From thrilling whitewater to placid ponds, the waterways of our National Forests provide us with endless opportunities to fish, paddle and relax. Each year, these ribbons of blue host 46 million visits for ¬fishing alone and millions more for paddling and other water-based recreation. Ironically, those who love these places the most are inadvertently imperiling them by introducing non-native organisms to popular recreational waterways. How? As boaters travel to explore new -fishing holes, rivers and lakeside campsites, “hitchhikers” in the form of Aquatic Invasive Species or “AIS” catch a ride in boat bilges, on trailers or attached to hulls and other gear.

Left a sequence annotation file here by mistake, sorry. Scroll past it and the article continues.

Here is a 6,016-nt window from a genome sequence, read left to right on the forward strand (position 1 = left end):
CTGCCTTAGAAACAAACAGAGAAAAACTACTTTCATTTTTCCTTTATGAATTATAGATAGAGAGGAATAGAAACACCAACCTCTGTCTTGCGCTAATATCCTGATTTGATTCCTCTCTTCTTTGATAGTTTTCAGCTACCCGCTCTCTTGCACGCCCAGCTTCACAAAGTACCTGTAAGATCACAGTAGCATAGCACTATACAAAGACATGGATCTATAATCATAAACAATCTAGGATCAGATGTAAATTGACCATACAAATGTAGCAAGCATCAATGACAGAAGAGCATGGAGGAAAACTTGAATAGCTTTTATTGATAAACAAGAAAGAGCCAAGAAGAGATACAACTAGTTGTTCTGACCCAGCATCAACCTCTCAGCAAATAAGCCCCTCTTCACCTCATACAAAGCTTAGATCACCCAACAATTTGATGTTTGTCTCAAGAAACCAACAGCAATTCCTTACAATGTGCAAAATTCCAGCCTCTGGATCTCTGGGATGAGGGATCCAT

Above tree line, the regal peaks of the Tahoe National Forest herald a landscape of towering forests, rushing streams and shimmering groves of aspens. Cirques carved by glaciers cradle alpine meadows lush with spring wildflowers. Dozens of small streams flowing into two major river systems drain the 850,000-acre forest near the northern end of the Sierra Nevada, the mountainous block of granite that tilts along the California border with Nevada.